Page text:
ucanews.com reporter, New DelhiUpdated: August 17, 2018 10:00 AM GMT
Bharatiya Janata Party workers pay homage to former party leader and prime minister Atal Bihari Vajpayee, who died on Aug. 16. (Photo by IANS)
Atal Bihari Vajpayee, who led India's first government ruled by the pro-Hindu Bharatiya Janata Party (BJP), died on Aug. 16 of an age-related illness in a New Delhi hospital. He was 93.
The BJP's founding president, known as a moderate, holds the unique distinction of heading the world's largest democracy for a mere 16 days in 1996.
"The nation will remember him as a leader who yearned for a country where everyone lived in peace and harmony," said Cardinal Oswald Gracias, president of the Indian bishops' conference.
India has lost "one of its tallest leaders" who charmed Indians for decades "with his wonderful mixture of poetry and prose" delivered "with humor, wit and a well-modulated voice," he said.
Cardinal Gracias recalled his several meetings with Vajpayee and said "every meeting was a delight because of the warmth of his person, his sharp intellect and his passion for the country."
"He wanted an India where no one was excluded, no one suffered want and everyone enjoyed the benefits of progress," the cardinal said.
With Vajpayee at the helm, the BJP gained political prominence and he returned to power in 1998 for over one year and then in 1999 for a full term of five years.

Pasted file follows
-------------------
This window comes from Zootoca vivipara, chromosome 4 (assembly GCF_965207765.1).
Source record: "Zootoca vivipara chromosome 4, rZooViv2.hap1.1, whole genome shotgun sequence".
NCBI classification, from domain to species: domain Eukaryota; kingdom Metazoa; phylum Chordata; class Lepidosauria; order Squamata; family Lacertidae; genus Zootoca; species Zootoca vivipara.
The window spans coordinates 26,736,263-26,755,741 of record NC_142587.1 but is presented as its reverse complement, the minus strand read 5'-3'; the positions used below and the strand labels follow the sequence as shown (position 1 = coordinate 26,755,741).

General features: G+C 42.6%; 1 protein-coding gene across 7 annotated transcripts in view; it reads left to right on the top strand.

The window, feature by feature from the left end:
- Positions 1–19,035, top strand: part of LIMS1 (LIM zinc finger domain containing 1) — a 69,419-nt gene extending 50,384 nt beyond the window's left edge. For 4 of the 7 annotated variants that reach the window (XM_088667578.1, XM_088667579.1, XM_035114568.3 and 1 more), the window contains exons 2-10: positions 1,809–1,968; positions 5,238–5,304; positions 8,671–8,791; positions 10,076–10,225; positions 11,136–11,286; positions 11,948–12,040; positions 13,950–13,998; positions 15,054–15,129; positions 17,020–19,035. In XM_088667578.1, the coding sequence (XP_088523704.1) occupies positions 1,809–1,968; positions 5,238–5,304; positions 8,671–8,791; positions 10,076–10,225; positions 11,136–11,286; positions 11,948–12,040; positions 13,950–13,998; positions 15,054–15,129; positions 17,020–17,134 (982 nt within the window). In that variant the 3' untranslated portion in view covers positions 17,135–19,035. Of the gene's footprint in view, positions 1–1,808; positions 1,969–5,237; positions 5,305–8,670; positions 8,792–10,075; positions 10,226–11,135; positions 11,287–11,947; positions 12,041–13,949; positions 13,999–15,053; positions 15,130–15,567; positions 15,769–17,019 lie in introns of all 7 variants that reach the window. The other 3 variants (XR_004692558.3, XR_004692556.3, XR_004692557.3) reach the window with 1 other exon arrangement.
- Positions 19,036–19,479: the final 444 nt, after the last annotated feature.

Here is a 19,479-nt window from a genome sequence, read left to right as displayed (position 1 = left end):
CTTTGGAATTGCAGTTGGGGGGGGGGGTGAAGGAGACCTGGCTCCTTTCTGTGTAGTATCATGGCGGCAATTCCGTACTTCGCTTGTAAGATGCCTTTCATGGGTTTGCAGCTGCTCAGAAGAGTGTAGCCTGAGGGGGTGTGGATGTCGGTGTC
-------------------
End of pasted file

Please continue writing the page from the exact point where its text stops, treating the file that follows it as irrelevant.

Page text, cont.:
The foundations the party laid under Vajpayee helped it win a landslide victory in the 2014 election under the leadership of present Prime Minister Narendra Modi.
Modi and his government are accused, by Christian and Muslim leaders, of tacitly allowing Hindu groups to continue harassment and violence against minorities in their rush to create a nation of Hindu upper-caste hegemony.
Cardinal Gracias also remembered "with joy and nostalgia" a meeting with Vajpayee and Pope St. John Paul II during the 1999 papal visit to India.
The Catholic Church in India will also remember with affection Vajpayee's admiration for St. Teresa of Kolkata, the cardinal said. He quoted Vajpayee as saying that "in the age of cynicism she was a symbol of understanding faith."
The leader, known for his oratorical skills and use of the Hindi language, will be remembered for his "warm human relationship cutting across religious, political or regional divides," said the cardinal.
Vajpayee was born on Christmas Day in 1924. The son of a teacher who liked Hindi literature, he made a niche for himself as a poet-politician. Observers say he often successfully used his love for verses in Hindi to his advantage.
Vajpayee's tenure also saw anti-Christian violence including the killing of Australian missionary Graham Stuart Staines, who was burned to death with sons Philip, 10, and Timothy, 6, by a gang of Hindu radicals on Jan. 23, 1999, while they were sleeping in his station wagon in Manoharpur village of Odisha state.
In 2002, during the height of anti-Muslim riots in Gujarat, Vajpayee had dropped hints about sacking Narendra Modi, then chief minister of the western state, but Modi continued amid claims that Vajpayee had given in to pressure from extremists.
"Now that he is dead, we should not be speaking ill about him, but it is true that as prime minister Vajpayee failed to protect Christian missionaries like Staines or protect Muslims," said a Congress party leader on condition of anonymity.